Visions Fugitives: Music for strings - Tønnesen
BIS BIS-2126 SACD
Classical - Orchestral
PROKOFIEV, Sergei (1891–1953): Visions fugitives, Op. 22 (1915–17) selected and arranged for string orchestra by Rudolf Barshai (Boosey & Hawkes) - (No's 1, 2, 4, 3, 5, 8, 6, 9, 11, 10, 12, 14, 13, 15, 16)
HINDEMITH, Paul (1895–1963): Fünf Stücke für Streichorchester, Op. 44 No. 4 from Schulwerk für Instrumental-Zusammenspiel (1927) (Schott Music)
WEBERN, Anton (1883–1945): Fünf Sätze, Op. 5 - Version for string orchestra (1909/29) (Universal Edition)
BARTÓK, Béla (1881–1945): Divertimento for string orchestra, BB 118 (1939) (Boosey & Hawkes)
The Swedish string ensemble Camerata Nordica and its artistic director Terje Tønnesen made their first joint appearance on BIS in 2013 with an all-Britten programme.
Released in conjunction with the ensemble’s début at the BBC Proms, the disc received critical acclaim, with the reviewer on the website ClassicsToday.com including it ‘among the Britten year’s outstanding releases’ and his colleague in BBC Music Magazine agreeing: ‘The Britten centenary can't have produced finer recorded performances than these, with wonderful dynamic shading, bomproof tuning, and real drama.’
The team now returns with another programme of 20th-century music for strings – this time by four different composers, and spanning from the years before World War I to a few days before the outbreak of World War II. Bartók, Webern, Prokofiev and Hindemith were all central figures of their time, illustrating – and to an extent personifying – different approaches to modernism in music, and this varied programme touches in turn on neo-classical and neo-baroque idioms, folk music, atonality and impressionism.
But first and foremost the disc offers an exciting and colourful mix of great music, in performances by an ensemble compared in Fanfare to ‘a first-class string quartet. These musicians are completely attuned to each other's dynamics, attack, phrasing, and blend.’
Review by John Miller - January 25, 2015
An attractive and informative programme of string music from just before to the First World War to just before the start of the Second World War, when the state of music was as active as the political situation of that time. The 15-20 members of Camerata Nordica have already produced a superb disc of Britten's pieces for string orchestra (Britten: Frank Bridge Variations - Tønnesen) which whetted my appetite for more. They have no conductor, but gather closely, standing while playing, for a combination of close communication and freedom of individual physical expression. In this they echo the DO.GMA string orchestra and Amsterdam Sinfonietta. Norway's "dazzling" Terje Tønnesen is Camerata's Musical Director.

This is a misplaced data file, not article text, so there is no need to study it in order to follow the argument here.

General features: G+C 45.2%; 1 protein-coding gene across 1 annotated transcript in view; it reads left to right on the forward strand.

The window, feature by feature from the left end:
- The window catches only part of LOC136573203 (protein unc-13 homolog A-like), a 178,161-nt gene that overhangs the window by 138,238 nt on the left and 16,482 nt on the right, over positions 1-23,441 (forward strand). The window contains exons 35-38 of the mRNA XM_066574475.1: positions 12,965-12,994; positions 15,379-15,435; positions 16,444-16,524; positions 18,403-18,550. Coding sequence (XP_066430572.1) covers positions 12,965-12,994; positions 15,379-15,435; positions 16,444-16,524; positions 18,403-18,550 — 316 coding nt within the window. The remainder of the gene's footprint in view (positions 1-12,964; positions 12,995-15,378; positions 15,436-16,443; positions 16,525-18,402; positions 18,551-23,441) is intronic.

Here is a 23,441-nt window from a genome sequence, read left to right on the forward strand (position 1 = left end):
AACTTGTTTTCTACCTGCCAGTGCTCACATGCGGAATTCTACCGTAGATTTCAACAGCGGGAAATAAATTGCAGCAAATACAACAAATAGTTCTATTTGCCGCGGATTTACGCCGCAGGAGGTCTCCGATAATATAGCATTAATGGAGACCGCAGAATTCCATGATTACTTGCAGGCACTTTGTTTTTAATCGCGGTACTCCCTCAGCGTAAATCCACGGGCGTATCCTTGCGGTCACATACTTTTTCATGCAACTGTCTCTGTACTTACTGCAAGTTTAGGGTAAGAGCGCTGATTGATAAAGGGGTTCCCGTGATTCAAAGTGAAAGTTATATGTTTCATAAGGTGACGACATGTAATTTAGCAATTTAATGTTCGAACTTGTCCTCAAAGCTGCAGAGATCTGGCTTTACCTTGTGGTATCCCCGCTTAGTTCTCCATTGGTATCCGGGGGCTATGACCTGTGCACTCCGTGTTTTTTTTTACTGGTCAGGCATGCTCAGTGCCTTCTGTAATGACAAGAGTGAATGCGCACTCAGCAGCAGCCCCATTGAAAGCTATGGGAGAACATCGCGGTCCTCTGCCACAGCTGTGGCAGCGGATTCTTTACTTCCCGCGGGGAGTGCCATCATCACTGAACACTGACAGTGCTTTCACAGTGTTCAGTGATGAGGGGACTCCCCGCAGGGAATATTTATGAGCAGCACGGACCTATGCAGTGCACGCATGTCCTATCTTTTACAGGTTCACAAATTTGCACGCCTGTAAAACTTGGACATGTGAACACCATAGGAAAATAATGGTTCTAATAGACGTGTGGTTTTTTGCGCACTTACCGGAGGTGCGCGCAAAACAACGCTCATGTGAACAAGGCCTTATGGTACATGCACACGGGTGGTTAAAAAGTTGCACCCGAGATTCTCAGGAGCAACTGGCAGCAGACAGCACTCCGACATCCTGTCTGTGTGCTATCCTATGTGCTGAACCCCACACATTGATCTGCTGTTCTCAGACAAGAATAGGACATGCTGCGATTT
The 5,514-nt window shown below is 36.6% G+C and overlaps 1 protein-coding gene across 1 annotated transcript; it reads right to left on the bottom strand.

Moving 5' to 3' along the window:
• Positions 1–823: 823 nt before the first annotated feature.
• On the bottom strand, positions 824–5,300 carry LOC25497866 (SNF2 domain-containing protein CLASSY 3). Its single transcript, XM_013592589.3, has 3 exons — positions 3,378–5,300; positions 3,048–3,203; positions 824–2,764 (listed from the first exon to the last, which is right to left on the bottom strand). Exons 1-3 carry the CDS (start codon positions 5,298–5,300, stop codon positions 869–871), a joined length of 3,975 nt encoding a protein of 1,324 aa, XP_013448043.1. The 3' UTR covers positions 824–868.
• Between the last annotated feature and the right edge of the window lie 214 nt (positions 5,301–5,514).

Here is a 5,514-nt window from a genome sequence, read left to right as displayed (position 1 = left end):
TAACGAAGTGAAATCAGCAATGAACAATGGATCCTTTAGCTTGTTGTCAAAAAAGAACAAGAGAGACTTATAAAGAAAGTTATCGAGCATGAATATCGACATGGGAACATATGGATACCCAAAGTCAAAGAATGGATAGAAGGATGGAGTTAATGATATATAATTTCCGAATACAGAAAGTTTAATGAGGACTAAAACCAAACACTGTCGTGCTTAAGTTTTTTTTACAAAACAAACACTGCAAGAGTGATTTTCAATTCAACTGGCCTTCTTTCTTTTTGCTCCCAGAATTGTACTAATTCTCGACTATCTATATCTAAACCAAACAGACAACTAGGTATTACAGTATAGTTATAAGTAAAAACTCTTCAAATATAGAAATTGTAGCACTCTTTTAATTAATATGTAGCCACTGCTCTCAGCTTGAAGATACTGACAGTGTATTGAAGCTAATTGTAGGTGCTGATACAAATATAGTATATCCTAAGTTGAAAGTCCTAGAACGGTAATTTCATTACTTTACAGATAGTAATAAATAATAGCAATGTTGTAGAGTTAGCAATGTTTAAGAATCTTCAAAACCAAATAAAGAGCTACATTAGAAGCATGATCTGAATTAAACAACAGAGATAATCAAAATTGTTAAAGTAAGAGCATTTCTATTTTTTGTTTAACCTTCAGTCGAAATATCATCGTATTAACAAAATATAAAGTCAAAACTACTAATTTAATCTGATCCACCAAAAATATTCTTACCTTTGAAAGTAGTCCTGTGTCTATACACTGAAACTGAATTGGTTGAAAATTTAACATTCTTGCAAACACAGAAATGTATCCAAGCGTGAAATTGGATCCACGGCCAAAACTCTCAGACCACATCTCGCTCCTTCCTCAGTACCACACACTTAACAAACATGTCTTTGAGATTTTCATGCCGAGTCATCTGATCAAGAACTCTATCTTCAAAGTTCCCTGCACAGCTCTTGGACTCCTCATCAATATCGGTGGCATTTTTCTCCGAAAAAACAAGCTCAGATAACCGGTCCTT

Prokofiev's 'Visions Fugitives' is a set of piano pieces composed in 1915, when, sitting at the keyboard, he decided "to write some squibs of pieces". 20 whimsical short pieces resulted, which attracted Rudolf Barshai, a Soviet conductor and violist particularly noted for his arrangement of Shostakovich's String Quartet No. 8 for chamber orchestra. Enchanted by the 'Visions Fugitives', he transposed 6 of them to string orchestra in 1945, and after a decade he announced his final collection of 15 transpositions (the piano 'Visions' 1-16, but omitting no. 7).
In this recording, the original numbering is not followed exactly; although the composer did play the whole set several times in concert, usually he played only one or two of them as encores. The arrangements themselves are superb, clearly showing Barsai's affection for the work, as there are many subtle and ingenious elements in his orchestrations. His aim is obviously to preserve as much of the atmosphere and intent of each gem from Prokofiev's glittering collection. Camerata Nordica's responses to these short works are manifold. They have absorbed the Visions' inwardness and range of moods from the composer and present the brilliance of Barshai's Russian orchestrations with a zest and sense of discovery which truly delights. I particularly enjoyed pieces like No. 10, 'Ridiculosamente', which could have come from Prokofiev's 'Romeo and Juliet'.